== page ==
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After delivering an open-air Mass in Nicosia, the 84-year-old pontiff held a prayer ceremony with dozens of migrants stuck in Cyprus, offering them a chance for a new life in Italy.
Pope Francis met dozens of migrants who have sought refuge in Cyprus and prayed with them on Friday, the second day of his visit to the Mediterranean island.
At a prayer service at the Church of the Holy Cross in the capital, Nicosia, the pope offered 50 migrants and refugees the chance to move to Italy in a gesture of solidarity.
The Cyprus Mail reported that among those migrants meeting the pope were two Cameroon students that had been stuck for the past six months in the UN buffer zone that splits the island.
Ten of the migrants are being held in prison for being in Cyprus without permits, the newspaper said.
During the ceremony, one migrant from Iraq described how they were "pushed into a truck, hidden in the trunk of cars" and have "traveled in a leaking ship" to get to the island.
In 2020, Cyprus received the most asylum applications in the EU relative to its population size, according to EU statistics.
The island EU state's migrant camps are overcrowded and the country now receives the highest number of first-time asylum seekers of any EU state.
Earlier in the day, the pope spoke at an open-air Mass in Nicosia to a 10,000 strong crowd, which included many foreign workers from the Philippines and South Asia.
He called for a "sense of fraternity" in the Mediterranean island that is divided between the Turkish-occupied north and the territory controlled by Greek-dominated Republic of Cyprus.
"If we remained divided, if each person thinks only of himself or herself, or his or her group, if we refuse to stick together, if we do not dialogue and walk together, we will never be completely healed of our blindness," France said.
Migration has been a key focus of Francis' visit, which has been a renewed source of tension between the two administrations on the island.
The majority-Greek-speaking south has accused the north of sending migrants across the UN-patrolled Green Line that divides the country.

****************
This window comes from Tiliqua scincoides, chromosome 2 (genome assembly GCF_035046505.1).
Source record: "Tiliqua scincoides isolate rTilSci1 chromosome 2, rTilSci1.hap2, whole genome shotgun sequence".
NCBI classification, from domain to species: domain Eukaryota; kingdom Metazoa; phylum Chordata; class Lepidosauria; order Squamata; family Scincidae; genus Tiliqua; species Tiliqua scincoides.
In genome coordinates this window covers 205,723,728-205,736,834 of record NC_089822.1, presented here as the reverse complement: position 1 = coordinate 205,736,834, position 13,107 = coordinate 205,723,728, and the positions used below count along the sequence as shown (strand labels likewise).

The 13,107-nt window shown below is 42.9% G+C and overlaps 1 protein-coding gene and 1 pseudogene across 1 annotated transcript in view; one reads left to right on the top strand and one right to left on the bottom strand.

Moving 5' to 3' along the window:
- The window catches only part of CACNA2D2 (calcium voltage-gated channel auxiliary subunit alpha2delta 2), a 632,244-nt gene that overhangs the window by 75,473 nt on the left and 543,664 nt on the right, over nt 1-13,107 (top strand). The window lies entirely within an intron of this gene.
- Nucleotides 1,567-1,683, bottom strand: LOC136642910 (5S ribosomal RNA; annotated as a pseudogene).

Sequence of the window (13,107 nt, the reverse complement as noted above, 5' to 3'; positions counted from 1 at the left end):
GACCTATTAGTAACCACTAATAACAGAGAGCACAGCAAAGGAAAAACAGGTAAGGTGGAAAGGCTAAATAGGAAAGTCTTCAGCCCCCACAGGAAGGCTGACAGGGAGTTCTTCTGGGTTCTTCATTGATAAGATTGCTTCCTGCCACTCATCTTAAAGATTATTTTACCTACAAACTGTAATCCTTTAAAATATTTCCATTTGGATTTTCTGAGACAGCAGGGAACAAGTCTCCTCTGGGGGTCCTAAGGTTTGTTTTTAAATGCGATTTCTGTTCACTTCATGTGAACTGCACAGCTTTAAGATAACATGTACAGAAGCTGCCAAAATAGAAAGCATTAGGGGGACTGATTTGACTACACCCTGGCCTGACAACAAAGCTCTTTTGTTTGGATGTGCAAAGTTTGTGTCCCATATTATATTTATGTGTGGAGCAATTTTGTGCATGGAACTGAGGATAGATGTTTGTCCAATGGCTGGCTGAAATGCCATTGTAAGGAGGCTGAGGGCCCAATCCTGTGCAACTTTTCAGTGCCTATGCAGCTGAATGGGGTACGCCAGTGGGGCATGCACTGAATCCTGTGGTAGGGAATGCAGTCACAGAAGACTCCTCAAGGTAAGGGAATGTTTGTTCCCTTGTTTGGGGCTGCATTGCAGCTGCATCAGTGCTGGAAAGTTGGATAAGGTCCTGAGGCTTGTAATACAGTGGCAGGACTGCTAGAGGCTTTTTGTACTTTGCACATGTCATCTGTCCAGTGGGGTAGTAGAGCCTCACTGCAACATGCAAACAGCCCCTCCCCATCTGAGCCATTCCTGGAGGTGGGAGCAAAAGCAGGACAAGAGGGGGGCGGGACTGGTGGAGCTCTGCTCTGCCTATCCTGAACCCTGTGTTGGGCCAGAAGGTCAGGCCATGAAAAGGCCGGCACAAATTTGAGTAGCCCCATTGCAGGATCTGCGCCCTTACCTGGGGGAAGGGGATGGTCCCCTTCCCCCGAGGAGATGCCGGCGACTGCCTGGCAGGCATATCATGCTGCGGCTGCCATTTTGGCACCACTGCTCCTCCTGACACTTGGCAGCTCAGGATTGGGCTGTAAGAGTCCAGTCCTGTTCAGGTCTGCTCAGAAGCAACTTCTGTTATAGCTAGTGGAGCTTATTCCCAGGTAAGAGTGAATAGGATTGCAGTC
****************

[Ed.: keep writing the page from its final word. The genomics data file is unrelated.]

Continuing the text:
Many of the worshipers at the Mass were Filipinos who work in Cyprus, mostly as housekeepers.
Among the crowd were people waving the flags of nearby Lebanon, the Philippines and the pope's native Argentina.
Francis eschewed his usual popemobile roundabout to greet the faithful, presumably because the crowd only filled one set of stands in the 22,000-seater stadium.
There are only 38,000 Catholics on the island, making up about 4.7% of the population.
Police said a 43-year-old man was arrested after a security check at the stadium when a knife was found in his possession. A police spokesperson said it was believed the knife "had nothing to do with the pope" and was for personal use.
The pope's Mass was not affected by the incident.
First thing Friday, Francis met with the leader of Cyprus' Greek Orthodox Church and lamented centuries of hostility and prejudice that have divided Catholics and Orthodox followers.
He pointed to works of charity as a means to help heal the rift between Catholic West and Orthodox East.
On Cyprus, the relationship between the few Catholics and the majority of Orthodox believers is cordial.
The pope was then invited to the brand new Orthodox Cathedral of St. Barnabas for an encounter with the Holy Synod, the highest decision-making body of the Greek Orthodox Church.
Cyprus has been divided along ethnic lines since 1974 when Turkey invaded following a coup aimed at uniting the island with Greece.
After the split, 170,000 Christians fled the breakaway Turkish Cypriot north, where churches, monasteries and other Christian monuments have been destroyed.
Tens of thousands of Muslim Turkish Cypriots fled northward following the end of hostilities.
Countless mediation attempts on Cyprus have failed and the peace process stalled in 2017 when talks collapsed. Tens of thousands of Greek and Turkish Cypriots remain internally displaced.
During his visit, Francis urged Greek Cypriots and Turkish Cypriots to resume talks, saying threats and shows of force only prolong the "terrible laceration" the island's people have endured for nearly a half-century. The religious leader is set to travel to Greece on Saturday.
mm/sms (AFP, dpa, Reuters)